Look, when you work here with papers, you get a basic salary that is enough for the basics. If you want to earn more here… you have to have some kind of qualification, you have to speak Dutch… Yet, if you work like us [he means irregularly] the more you work, the more you make. If you work from 8 to 8, let’s say at 10 euro per hour, it is 120 per day… 5, 6, or even 7 days per week.39

They say that when you are legal there is the advantage that if you lose your job you have unemployment benefit… But the truth is that if you have that… you are fucked!! They check everything about you. You have to study. You cannot miss a single day without a good reason. If you miss one day you are in troubles. You know, I am a musician. So if I go to work in the streets then I have coins. If you go with the coins to the bank they ask you: where did you get them? Did you work? If you spend a little more they check, if you spend a little less they check… In contrast, when I had my job under the table I could do whatever I wanted…40

Controls and Strategies

Even if labour controls became increasingly severe through the 2000s, both migrants and employers in Amsterdam have always been alert to the possibility of inspections. For this reason, a number of strategies have been developed both to employ irregular migrants and to escape possible inspections.

Regarding the first aspect, e.g. the irregular employment of migrants, some sectors, for instance, port services, industrial cleaning and construction, appeared to have more inspections and required specific strategies. The decisive factor seemed to be the size of the business. When the employer was a medium-sized or big company, a contract was usually needed. The strategies, therefore, were basically aimed at bypassing this limitation. The two main options were: for migrants to rent or borrow the papers of a regular migrant; for employers, to hire more than one worker with a single contract.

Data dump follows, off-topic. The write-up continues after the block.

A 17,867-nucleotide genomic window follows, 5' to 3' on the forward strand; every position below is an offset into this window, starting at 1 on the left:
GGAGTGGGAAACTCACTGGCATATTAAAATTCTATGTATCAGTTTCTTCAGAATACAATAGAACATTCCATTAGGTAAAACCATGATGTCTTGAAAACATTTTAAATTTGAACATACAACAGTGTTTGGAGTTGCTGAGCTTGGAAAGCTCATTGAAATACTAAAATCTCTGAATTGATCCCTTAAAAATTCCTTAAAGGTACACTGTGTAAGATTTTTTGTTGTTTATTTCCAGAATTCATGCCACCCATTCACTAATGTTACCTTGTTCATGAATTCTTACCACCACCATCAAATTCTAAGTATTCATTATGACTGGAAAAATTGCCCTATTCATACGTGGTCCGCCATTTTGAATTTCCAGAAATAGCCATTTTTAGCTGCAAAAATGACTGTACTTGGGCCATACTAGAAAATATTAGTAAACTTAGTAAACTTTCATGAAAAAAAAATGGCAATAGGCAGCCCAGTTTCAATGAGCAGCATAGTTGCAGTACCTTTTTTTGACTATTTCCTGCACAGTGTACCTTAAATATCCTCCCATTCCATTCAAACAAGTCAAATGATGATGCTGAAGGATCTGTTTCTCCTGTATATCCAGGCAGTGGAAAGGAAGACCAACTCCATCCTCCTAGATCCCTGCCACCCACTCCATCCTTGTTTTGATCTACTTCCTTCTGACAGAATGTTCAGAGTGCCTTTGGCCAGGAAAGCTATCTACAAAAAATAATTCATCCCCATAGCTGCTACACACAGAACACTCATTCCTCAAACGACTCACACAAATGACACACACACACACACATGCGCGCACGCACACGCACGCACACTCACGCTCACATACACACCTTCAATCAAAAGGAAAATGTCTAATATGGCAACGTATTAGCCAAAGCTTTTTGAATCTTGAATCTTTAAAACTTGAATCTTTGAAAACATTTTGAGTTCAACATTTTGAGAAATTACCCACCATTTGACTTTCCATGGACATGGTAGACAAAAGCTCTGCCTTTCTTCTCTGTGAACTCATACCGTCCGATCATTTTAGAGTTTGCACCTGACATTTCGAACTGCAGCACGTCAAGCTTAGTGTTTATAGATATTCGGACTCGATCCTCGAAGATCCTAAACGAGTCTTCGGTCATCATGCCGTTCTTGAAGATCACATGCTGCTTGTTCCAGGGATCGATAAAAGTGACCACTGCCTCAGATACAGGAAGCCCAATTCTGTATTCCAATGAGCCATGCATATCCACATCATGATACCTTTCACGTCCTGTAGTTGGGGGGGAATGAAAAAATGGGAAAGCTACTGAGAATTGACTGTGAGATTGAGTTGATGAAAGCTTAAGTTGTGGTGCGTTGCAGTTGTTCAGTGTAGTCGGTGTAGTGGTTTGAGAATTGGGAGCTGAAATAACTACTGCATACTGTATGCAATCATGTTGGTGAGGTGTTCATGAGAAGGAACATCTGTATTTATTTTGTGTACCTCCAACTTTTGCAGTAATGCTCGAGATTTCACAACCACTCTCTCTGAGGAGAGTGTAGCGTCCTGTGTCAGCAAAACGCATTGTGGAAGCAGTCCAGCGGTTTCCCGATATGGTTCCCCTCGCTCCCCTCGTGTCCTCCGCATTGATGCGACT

Once I worked in the port. We had to unload and load Russian ships… There you worked with the name of someone who had papers… Every morning when you arrived they told you: if the police of the port come, you have to say that this is your name… And you tired like hell, had to keep repeating to yourself who you were: Juan Charles, Juan Charles, Juan Charles… Sometimes they asked you just to check if you were alert. The “owner” of the job charged you a commission...41

Sometimes I went to clean some big offices instead of my cousin… We were very similar, and her boss didn’t say anything…42

To avoid controls migrants and employers develop specific strategies, which depend on the type of work. An important aspect, in all cases, is to try to pass unnoticed, especially when working on exposed sites.

A lot of friends have been caught because they were working outside. You must always work inside because if you are working outside they can always ask you for your working permit.43

I noticed that Carlos was very relaxed doing his job. He had to clean the stairs of a residence building. Yet, when he had to clean the street door of the building, the letterboxes that were outside and sweep the entrance of the building, he was nervous, worked at double speed and continually checked around. He said that that is the most dangerous part of his job… That when he is inside, nobody can check him.44